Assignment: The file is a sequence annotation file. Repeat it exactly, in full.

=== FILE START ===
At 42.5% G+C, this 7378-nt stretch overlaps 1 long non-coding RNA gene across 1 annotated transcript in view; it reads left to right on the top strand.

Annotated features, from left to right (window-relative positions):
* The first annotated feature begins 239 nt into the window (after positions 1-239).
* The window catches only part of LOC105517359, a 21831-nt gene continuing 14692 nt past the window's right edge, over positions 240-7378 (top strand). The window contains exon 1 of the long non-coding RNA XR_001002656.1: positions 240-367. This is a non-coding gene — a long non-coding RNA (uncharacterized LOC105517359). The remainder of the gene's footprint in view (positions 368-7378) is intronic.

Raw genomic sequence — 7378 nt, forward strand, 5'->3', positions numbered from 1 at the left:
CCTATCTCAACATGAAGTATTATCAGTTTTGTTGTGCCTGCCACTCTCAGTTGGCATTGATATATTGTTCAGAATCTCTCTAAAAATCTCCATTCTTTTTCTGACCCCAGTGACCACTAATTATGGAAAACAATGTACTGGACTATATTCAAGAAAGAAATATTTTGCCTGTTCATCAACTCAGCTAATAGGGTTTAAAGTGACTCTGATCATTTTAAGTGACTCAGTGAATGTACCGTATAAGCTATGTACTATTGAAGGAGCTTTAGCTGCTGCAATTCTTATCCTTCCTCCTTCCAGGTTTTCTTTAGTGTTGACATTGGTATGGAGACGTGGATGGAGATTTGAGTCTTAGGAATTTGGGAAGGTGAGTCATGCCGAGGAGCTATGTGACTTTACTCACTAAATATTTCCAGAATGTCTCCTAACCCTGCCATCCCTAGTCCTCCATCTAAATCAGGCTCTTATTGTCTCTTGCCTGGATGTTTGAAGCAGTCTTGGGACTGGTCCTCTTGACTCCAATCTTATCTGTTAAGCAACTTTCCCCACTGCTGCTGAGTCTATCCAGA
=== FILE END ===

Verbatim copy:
At 42.5% G+C, this 7378-nt stretch overlaps 1 long non-coding RNA gene across 1 annotated transcript in view; it reads left to right on the top strand.

Annotated features, from left to right (window-relative positions):
* The first annotated feature begins 239 nt into the window (after positions 1-239).
* The window catches only part of LOC105517359, a 21831-nt gene continuing 14692 nt past the window's right edge, over positions 240-7378 (top strand). The window contains exon 1 of the long non-coding RNA XR_001002656.1: positions 240-367. This is a non-coding gene — a long non-coding RNA (uncharacterized LOC105517359). The remainder of the gene's footprint in view (positions 368-7378) is intronic.

Raw genomic sequence — 7378 nt, forward strand, 5'->3', positions numbered from 1 at the left:
CCTATCTCAACATGAAGTATTATCAGTTTTGTTGTGCCTGCCACTCTCAGTTGGCATTGATATATTGTTCAGAATCTCTCTAAAAATCTCCATTCTTTTTCTGACCCCAGTGACCACTAATTATGGAAAACAATGTACTGGACTATATTCAAGAAAGAAATATTTTGCCTGTTCATCAACTCAGCTAATAGGGTTTAAAGTGACTCTGATCATTTTAAGTGACTCAGTGAATGTACCGTATAAGCTATGTACTATTGAAGGAGCTTTAGCTGCTGCAATTCTTATCCTTCCTCCTTCCAGGTTTTCTTTAGTGTTGACATTGGTATGGAGACGTGGATGGAGATTTGAGTCTTAGGAATTTGGGAAGGTGAGTCATGCCGAGGAGCTATGTGACTTTACTCACTAAATATTTCCAGAATGTCTCCTAACCCTGCCATCCCTAGTCCTCCATCTAAATCAGGCTCTTATTGTCTCTTGCCTGGATGTTTGAAGCAGTCTTGGGACTGGTCCTCTTGACTCCAATCTTATCTGTTAAGCAACTTTCCCCACTGCTGCTGAGTCTATCCAGA